BWW Review: Gun Violence Abounds in the Experimental Digital Puppetry Show FEAR IN THE WESTERN WORLD at Target Margin Theater
Gun violence is the focus in the wildly experimental digital puppetry show, Fear in the Western World. A couple and their daughter are looking for a new home. They find one in Nesthaven, a gated community. There are lots of problems outside. A community website posts about the dangers. At one point, we hear they've "got to build taller fences around Nesthaven."
David Commander and Rob Ramirez have created this surrealistic horror movie laced with dark sarcasm, bizarre humor, American cultural references and nods to Greek mythology. Three screens are used to project the puppet action being performed. At first, they reflect the homes of the community. The audience is then taken for a deep dive into the depths of this home and the darkness which lies within.
The time period is not firmly established (which may be intentional). The home contains an amusing vending machine which shows digital images of both food and guns. Many different guns are pictured as commentary on our society. An odd scene transpires where food is belched out of the machine and consumed. Images of Alex Jones and Info Wars are projected. Through a pair of dahlia-covered glasses, the gardens look beautiful. Looking outside the windows, however, suggests a bleak and gray landscape. Is this a near future like tomorrow or a hundred years from now?
Daughter Missy is in trouble. An intruder is in the house. Dad grabs his gun and shoots. Missy get shot. Her worry? "Is Dad mad at me?" I assumed that was for being shot accidentally. What is in this house, anyway? The family decides to explore the eerie catacombs to find out.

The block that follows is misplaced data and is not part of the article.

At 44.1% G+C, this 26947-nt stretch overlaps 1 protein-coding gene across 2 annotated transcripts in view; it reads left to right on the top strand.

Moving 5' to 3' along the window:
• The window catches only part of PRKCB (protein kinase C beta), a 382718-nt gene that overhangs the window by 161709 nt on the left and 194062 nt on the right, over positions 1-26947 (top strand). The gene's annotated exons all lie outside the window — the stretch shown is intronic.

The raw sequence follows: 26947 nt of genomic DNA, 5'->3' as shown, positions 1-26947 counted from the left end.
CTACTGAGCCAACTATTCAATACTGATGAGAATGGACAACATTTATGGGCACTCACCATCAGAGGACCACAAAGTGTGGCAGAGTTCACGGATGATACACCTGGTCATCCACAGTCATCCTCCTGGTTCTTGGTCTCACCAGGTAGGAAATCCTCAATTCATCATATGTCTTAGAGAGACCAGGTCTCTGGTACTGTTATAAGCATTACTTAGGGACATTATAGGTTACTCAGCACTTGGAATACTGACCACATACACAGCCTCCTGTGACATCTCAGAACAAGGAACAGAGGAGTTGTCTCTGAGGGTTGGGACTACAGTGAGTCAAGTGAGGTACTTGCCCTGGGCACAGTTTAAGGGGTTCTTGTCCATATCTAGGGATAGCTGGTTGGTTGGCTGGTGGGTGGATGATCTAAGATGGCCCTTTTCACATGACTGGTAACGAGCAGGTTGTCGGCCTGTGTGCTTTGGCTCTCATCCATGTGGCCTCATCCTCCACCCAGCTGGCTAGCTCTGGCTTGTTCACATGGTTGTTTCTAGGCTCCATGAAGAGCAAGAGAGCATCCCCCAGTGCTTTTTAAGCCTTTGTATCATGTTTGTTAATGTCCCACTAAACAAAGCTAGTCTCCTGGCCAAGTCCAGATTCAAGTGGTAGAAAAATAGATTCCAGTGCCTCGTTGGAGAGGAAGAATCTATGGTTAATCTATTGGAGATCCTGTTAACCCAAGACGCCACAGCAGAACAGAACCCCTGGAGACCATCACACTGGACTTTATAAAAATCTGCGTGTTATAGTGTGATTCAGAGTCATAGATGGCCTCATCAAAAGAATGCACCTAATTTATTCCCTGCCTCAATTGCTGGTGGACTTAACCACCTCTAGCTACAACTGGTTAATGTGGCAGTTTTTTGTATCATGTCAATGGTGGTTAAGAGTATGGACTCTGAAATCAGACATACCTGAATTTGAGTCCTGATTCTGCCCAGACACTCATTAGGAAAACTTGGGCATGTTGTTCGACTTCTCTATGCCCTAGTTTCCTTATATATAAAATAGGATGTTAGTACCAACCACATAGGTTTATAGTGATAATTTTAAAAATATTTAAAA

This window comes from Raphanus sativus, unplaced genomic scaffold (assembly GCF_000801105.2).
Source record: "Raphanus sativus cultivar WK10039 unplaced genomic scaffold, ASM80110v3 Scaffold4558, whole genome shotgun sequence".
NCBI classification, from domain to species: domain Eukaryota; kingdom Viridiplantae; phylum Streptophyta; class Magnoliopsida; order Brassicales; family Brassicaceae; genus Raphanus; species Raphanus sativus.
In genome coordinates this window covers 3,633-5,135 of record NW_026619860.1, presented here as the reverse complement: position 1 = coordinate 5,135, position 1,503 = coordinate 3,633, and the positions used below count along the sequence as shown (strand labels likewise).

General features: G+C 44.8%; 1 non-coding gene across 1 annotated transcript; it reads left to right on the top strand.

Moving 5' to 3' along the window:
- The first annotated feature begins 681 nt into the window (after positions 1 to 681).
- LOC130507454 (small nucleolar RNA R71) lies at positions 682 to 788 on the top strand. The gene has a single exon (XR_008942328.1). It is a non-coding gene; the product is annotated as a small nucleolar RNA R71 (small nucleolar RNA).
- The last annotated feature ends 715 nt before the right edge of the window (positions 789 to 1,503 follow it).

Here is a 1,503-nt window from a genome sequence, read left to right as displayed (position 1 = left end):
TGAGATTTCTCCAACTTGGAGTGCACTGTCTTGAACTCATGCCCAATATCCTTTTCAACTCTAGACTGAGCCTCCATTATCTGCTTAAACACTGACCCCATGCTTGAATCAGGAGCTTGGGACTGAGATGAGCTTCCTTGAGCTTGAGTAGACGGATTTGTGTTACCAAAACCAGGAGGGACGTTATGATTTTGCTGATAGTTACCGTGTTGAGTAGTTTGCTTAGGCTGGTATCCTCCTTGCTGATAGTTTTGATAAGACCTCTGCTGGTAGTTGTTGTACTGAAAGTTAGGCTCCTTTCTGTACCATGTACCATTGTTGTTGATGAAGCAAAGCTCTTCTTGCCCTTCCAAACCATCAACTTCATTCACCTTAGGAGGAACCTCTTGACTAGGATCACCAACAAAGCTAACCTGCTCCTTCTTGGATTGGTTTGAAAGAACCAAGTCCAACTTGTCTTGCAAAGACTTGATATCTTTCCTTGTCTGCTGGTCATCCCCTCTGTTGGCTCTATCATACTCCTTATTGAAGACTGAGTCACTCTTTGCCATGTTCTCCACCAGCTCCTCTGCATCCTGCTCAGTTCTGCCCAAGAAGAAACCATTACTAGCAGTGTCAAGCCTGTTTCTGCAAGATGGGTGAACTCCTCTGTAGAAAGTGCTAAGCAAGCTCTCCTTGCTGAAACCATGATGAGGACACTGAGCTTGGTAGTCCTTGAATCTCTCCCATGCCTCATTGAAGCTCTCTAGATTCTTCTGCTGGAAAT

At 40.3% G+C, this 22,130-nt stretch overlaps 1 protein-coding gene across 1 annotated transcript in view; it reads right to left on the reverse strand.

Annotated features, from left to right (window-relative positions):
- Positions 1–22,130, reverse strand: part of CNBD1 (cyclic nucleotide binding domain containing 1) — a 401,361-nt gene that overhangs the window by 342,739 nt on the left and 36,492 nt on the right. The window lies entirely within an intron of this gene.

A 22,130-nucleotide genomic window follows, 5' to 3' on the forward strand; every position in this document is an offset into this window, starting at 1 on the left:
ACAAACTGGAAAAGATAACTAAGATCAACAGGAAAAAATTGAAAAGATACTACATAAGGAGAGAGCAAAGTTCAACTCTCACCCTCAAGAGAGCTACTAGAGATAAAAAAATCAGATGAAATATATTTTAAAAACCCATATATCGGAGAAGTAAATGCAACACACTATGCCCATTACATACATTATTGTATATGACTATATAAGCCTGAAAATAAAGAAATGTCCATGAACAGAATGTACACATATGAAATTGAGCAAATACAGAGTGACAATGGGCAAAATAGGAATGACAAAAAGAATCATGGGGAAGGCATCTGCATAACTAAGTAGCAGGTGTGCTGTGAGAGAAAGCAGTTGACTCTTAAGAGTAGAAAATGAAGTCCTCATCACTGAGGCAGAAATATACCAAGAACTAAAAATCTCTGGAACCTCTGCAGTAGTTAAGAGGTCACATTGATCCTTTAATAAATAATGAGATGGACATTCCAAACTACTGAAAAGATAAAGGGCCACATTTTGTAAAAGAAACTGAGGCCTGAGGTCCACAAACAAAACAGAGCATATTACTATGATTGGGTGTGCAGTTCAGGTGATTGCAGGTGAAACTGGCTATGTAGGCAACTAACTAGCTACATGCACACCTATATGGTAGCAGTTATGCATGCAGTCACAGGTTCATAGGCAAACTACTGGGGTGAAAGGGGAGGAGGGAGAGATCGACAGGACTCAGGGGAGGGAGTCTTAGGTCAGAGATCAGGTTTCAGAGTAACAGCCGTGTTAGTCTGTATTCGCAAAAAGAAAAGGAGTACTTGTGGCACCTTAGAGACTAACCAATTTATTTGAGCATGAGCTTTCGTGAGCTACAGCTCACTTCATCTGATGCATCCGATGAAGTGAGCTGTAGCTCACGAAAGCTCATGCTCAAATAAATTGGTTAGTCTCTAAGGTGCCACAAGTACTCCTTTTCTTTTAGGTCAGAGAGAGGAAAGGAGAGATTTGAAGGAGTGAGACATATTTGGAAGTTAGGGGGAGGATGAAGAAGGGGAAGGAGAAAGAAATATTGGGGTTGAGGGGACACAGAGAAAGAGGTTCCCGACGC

The design of this show is very interesting. The puppets are bodies with cell phone faces. The actors use handheld devices to make their mouths move as lines are recited. Small cameras project the action onto the large screens from small sets and props. The set pieces are manually adjusted by the performers to dismantle rooms to make hallways which move the plot along. The lighting design (Takaaki Ando) of the catacombs was particularly effective.
Davis Commander has written and directed Fear in the Western World. He is also one of the three performers, along with Maria Camia and a drolly hilarious Nikki Calonge as the wife. The three have a lot of physical work to do in addition to storytelling. That gets in the way of continuity somewhat - a few extra hands moving walls might make scene changes less frantic.
There is an impressive amount of digital technology on display. While the show is experimental and somewhat clunky in execution, the elements assembled suggest what futuristic theatrical presentations may become. For Fear in the Western World to achieve its ambitious goals, however, the more mundane task of telling a story needs clarity and focus.
Too many disparate ideas are tossed into this one hour show. A self-described "loose adaptation" of Phineas from Greek mythology appears and says, "God blinded me and made me homeless." Dad notes, "lucky for you, I'm a good guy with a gun." Trayvon Martin and other gun violence victim names are tossed into the atmosphere. Marauding birds appear. Everything comes together as a slapdash entertainment.
Immediate Medium produced this piece. They describe themselves as "an anti-disciplinary artist collective committed to the creation of works that challenge formal distinctions between performance, dance, film and visual art." Co-presented by the Exponential Festival, the participants in this multi-artist, multi-venue January festival are committed to "ecstatic creativity in the face of commercialism."
Creativity abounds in this production of Fear in the Western World. A tighter grip on storytelling might make the show more commercial but, then again, it also might make it more enjoyable.
Fear in the Western World will be performed through January 19, 2020 at the Target Margin Theater in Sunset Park, Brooklyn.